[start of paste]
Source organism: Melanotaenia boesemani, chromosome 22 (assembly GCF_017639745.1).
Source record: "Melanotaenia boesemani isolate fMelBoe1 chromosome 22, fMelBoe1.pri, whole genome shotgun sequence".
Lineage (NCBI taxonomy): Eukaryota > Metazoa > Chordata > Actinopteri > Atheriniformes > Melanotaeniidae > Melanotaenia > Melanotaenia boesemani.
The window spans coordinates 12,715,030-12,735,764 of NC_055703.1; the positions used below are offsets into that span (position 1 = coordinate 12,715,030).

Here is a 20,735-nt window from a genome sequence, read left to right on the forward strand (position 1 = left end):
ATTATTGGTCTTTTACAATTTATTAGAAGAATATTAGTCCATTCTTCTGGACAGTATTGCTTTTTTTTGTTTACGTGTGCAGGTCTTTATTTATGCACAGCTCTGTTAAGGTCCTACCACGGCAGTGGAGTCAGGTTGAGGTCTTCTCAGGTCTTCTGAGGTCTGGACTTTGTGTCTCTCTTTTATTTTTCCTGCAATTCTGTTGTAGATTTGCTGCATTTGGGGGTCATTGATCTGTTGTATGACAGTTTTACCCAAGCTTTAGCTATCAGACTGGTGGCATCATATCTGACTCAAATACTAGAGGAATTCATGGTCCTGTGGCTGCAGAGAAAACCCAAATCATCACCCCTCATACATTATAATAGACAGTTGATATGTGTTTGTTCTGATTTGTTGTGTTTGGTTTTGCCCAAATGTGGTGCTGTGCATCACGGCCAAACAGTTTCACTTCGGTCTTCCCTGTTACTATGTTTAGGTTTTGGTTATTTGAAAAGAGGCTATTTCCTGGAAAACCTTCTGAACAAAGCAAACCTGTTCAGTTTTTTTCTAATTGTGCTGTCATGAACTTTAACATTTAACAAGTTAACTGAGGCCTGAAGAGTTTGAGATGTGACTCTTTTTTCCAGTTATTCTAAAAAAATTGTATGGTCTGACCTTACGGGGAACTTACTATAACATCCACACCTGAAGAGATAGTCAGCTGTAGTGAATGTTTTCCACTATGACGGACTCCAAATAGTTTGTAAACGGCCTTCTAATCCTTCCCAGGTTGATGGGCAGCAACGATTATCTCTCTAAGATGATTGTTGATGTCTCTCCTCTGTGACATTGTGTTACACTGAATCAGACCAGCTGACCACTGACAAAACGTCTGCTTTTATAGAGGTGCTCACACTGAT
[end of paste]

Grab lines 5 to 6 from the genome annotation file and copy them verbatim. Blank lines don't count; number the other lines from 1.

Here is a 20,735-nt window from a genome sequence, read left to right on the forward strand (position 1 = left end):
ATTATTGGTCTTTTACAATTTATTAGAAGAATATTAGTCCATTCTTCTGGACAGTATTGCTTTTTTTTGTTTACGTGTGCAGGTCTTTATTTATGCACAGCTCTGTTAAGGTCCTACCACGGCAGTGGAGTCAGGTTGAGGTCTTCTCAGGTCTTCTGAGGTCTGGACTTTGTGTCTCTCTTTTATTTTTCCTGCAATTCTGTTGTAGATTTGCTGCATTTGGGGGTCATTGATCTGTTGTATGACAGTTTTACCCAAGCTTTAGCTATCAGACTGGTGGCATCATATCTGACTCAAATACTAGAGGAATTCATGGTCCTGTGGCTGCAGAGAAAACCCAAATCATCACCCCTCATACATTATAATAGACAGTTGATATGTGTTTGTTCTGATTTGTTGTGTTTGGTTTTGCCCAAATGTGGTGCTGTGCATCACGGCCAAACAGTTTCACTTCGGTCTTCCCTGTTACTATGTTTAGGTTTTGGTTATTTGAAAAGAGGCTATTTCCTGGAAAACCTTCTGAACAAAGCAAACCTGTTCAGTTTTTTTCTAATTGTGCTGTCATGAACTTTAACATTTAACAAGTTAACTGAGGCCTGAAGAGTTTGAGATGTGACTCTTTTTTCCAGTTATTCTAAAAAAATTGTATGGTCTGACCTTACGGGGAACTTACTATAACATCCACACCTGAAGAGATAGTCAGCTGTAGTGAATGTTTTCCACTATGACGGACTCCAAATAGTTTGTAAACGGCCTTCTAATCCTTCCCAGGTTGATGGGCAGCAACGATTATCTCTCTAAGATGATTGTTGATGTCTCTCCTCTGTGACATTGTGTTACACTGAATCAGACCAGCTGACCACTGACAAAACGTCTGCTTTTATAGAGGTGCTCACACTGAT